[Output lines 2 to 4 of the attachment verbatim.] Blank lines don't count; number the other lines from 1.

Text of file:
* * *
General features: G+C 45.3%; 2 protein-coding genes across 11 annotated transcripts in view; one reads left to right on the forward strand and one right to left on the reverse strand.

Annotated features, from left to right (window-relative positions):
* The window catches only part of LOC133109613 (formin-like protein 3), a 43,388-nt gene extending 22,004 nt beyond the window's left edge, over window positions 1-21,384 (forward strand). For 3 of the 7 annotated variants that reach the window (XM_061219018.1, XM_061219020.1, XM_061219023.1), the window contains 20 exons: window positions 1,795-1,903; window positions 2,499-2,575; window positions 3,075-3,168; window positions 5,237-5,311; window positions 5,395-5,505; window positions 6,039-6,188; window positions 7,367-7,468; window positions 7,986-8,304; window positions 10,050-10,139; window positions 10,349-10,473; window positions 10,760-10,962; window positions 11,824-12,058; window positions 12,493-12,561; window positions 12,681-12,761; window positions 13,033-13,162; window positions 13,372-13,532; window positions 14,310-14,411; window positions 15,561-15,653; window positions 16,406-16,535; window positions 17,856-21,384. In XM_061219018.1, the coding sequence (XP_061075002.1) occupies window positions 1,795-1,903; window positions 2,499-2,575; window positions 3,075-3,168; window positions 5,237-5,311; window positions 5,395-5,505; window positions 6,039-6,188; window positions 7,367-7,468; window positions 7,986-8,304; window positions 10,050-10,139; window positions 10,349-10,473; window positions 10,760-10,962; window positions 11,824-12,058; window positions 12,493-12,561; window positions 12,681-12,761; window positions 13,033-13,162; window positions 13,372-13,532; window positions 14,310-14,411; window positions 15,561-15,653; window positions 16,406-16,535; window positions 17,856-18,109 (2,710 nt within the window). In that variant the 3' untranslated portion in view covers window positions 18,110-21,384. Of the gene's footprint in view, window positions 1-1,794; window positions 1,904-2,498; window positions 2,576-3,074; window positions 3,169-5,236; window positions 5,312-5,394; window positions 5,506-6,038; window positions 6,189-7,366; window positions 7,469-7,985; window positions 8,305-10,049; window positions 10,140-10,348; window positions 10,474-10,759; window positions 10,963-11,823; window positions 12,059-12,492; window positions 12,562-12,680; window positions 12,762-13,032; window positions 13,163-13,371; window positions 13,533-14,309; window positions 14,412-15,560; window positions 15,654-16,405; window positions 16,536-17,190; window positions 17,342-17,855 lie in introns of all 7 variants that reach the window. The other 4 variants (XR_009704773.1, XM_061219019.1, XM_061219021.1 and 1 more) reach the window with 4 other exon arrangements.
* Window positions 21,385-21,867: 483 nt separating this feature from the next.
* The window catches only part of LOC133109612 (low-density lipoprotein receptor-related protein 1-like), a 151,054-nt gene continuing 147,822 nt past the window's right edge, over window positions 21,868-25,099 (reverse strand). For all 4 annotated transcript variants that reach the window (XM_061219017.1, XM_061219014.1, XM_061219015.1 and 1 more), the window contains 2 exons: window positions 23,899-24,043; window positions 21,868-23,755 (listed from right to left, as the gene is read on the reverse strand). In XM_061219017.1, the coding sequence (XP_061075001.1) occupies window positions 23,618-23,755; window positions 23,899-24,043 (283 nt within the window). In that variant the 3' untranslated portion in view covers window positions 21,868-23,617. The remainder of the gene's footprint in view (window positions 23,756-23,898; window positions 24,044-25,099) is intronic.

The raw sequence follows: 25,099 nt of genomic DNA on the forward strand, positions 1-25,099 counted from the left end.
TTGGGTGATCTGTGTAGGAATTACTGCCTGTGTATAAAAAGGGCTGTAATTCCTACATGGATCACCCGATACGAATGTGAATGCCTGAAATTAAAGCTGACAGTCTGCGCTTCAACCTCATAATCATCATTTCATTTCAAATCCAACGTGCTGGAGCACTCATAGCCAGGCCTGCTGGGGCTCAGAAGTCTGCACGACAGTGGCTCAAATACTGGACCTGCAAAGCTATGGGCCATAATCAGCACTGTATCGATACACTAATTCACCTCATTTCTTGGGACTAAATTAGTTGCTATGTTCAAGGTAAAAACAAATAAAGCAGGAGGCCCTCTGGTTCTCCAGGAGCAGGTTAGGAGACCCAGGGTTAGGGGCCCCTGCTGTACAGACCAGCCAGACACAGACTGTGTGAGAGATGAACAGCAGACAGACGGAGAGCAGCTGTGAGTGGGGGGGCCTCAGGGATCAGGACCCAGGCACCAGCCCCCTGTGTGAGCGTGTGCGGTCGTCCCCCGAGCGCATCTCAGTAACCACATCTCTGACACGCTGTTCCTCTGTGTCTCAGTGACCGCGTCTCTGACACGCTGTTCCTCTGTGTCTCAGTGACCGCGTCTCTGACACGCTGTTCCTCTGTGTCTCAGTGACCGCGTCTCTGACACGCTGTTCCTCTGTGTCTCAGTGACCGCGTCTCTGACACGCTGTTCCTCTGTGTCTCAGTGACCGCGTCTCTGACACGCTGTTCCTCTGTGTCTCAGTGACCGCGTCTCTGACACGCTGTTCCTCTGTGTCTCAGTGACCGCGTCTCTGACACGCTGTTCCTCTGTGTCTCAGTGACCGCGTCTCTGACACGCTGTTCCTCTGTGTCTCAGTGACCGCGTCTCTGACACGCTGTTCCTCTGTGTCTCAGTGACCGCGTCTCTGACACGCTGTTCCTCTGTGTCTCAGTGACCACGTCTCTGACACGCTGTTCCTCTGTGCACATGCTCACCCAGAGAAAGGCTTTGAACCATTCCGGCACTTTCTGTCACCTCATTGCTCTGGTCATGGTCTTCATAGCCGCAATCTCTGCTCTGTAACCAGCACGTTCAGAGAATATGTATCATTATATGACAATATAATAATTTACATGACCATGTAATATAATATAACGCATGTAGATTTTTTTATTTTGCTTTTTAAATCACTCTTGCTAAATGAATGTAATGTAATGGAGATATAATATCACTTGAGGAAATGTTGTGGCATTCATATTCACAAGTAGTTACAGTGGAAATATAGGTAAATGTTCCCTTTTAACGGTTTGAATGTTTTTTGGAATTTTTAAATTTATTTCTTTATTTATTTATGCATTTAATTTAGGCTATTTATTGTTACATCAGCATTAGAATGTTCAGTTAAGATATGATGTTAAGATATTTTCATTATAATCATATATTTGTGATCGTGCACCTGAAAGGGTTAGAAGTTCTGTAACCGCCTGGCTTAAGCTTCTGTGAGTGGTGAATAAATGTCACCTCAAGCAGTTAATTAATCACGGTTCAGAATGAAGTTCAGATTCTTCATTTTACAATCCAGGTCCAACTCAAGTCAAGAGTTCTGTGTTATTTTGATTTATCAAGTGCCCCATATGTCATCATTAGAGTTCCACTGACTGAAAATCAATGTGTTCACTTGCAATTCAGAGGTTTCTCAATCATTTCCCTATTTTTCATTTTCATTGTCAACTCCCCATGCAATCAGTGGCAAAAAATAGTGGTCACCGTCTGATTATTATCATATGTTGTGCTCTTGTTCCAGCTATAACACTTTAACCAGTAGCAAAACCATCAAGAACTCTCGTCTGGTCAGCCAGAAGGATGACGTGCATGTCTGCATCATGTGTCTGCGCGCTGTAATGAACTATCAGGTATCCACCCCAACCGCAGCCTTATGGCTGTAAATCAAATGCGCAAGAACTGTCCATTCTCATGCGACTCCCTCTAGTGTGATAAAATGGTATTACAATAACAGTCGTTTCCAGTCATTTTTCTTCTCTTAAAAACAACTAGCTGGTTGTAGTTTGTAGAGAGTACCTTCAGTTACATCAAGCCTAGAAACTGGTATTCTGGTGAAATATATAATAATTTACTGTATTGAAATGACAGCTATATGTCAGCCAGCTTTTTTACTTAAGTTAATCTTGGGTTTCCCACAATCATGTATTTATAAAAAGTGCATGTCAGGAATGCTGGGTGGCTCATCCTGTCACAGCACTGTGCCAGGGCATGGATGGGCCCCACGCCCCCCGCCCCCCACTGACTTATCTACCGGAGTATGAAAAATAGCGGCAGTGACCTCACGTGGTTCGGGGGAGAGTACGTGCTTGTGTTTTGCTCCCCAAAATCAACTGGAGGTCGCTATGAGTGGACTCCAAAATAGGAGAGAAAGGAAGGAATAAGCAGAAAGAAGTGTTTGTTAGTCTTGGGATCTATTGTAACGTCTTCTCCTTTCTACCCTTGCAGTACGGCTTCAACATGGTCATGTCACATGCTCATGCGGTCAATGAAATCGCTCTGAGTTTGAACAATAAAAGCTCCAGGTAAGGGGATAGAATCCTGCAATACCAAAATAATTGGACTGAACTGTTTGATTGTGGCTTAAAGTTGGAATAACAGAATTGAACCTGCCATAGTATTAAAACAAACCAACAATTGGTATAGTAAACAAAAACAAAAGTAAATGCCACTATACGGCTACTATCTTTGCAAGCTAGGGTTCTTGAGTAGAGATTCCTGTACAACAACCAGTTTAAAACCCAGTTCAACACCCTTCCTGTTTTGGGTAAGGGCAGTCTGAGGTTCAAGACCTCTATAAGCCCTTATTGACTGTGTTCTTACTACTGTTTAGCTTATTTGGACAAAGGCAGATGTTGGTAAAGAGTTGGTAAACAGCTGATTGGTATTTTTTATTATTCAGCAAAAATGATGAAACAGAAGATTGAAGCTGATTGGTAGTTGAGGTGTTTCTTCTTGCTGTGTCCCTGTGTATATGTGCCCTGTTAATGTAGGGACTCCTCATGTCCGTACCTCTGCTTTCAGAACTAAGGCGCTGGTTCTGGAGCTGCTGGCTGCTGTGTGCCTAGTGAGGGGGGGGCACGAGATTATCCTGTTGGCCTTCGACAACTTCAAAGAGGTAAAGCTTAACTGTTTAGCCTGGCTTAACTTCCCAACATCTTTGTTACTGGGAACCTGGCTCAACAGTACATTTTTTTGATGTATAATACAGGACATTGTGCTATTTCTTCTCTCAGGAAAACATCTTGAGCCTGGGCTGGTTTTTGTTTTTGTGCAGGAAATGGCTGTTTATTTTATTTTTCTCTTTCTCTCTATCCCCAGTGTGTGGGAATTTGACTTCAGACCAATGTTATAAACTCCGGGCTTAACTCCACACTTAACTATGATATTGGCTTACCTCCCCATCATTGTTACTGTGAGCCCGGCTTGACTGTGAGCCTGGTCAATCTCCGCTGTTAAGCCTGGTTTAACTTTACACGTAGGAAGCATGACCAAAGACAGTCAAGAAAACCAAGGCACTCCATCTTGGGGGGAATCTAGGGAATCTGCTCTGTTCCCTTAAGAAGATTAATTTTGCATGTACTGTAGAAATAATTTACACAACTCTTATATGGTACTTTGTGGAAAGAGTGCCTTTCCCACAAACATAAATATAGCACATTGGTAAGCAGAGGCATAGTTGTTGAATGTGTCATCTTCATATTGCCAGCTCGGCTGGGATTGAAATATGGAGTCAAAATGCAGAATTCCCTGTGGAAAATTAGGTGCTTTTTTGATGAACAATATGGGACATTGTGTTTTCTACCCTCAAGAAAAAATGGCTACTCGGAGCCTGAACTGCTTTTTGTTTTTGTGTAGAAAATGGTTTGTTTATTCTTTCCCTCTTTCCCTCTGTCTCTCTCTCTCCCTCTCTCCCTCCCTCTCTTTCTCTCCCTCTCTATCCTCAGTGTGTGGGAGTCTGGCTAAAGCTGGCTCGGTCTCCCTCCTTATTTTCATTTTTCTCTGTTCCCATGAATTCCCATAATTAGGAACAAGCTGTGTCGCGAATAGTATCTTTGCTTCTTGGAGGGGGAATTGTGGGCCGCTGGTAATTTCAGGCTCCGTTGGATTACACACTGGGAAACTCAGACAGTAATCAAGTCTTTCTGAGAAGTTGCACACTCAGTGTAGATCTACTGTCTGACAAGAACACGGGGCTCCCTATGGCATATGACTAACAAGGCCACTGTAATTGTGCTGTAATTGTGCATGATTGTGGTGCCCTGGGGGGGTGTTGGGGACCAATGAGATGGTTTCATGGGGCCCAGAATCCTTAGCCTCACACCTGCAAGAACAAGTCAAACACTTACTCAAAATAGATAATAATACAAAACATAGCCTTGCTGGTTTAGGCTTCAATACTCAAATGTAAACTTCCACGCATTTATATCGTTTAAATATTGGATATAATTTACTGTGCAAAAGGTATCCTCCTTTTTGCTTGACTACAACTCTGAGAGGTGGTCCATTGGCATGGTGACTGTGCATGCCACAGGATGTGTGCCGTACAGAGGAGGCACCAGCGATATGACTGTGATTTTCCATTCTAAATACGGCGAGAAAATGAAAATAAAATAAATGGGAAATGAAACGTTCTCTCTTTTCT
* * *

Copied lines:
Annotated features, from left to right (window-relative positions):
* The window catches only part of LOC133109613 (formin-like protein 3), a 43,388-nt gene extending 22,004 nt beyond the window's left edge, over window positions 1-21,384 (forward strand). For 3 of the 7 annotated variants that reach the window (XM_061219018.1, XM_061219020.1, XM_061219023.1), the window contains 20 exons: window positions 1,795-1,903; window positions 2,499-2,575; window positions 3,075-3,168; window positions 5,237-5,311; window positions 5,395-5,505; window positions 6,039-6,188; window positions 7,367-7,468; window positions 7,986-8,304; window positions 10,050-10,139; window positions 10,349-10,473; window positions 10,760-10,962; window positions 11,824-12,058; window positions 12,493-12,561; window positions 12,681-12,761; window positions 13,033-13,162; window positions 13,372-13,532; window positions 14,310-14,411; window positions 15,561-15,653; window positions 16,406-16,535; window positions 17,856-21,384. In XM_061219018.1, the coding sequence (XP_061075002.1) occupies window positions 1,795-1,903; window positions 2,499-2,575; window positions 3,075-3,168; window positions 5,237-5,311; window positions 5,395-5,505; window positions 6,039-6,188; window positions 7,367-7,468; window positions 7,986-8,304; window positions 10,050-10,139; window positions 10,349-10,473; window positions 10,760-10,962; window positions 11,824-12,058; window positions 12,493-12,561; window positions 12,681-12,761; window positions 13,033-13,162; window positions 13,372-13,532; window positions 14,310-14,411; window positions 15,561-15,653; window positions 16,406-16,535; window positions 17,856-18,109 (2,710 nt within the window). In that variant the 3' untranslated portion in view covers window positions 18,110-21,384. Of the gene's footprint in view, window positions 1-1,794; window positions 1,904-2,498; window positions 2,576-3,074; window positions 3,169-5,236; window positions 5,312-5,394; window positions 5,506-6,038; window positions 6,189-7,366; window positions 7,469-7,985; window positions 8,305-10,049; window positions 10,140-10,348; window positions 10,474-10,759; window positions 10,963-11,823; window positions 12,059-12,492; window positions 12,562-12,680; window positions 12,762-13,032; window positions 13,163-13,371; window positions 13,533-14,309; window positions 14,412-15,560; window positions 15,654-16,405; window positions 16,536-17,190; window positions 17,342-17,855 lie in introns of all 7 variants that reach the window. The other 4 variants (XR_009704773.1, XM_061219019.1, XM_061219021.1 and 1 more) reach the window with 4 other exon arrangements.
* Window positions 21,385-21,867: 483 nt separating this feature from the next.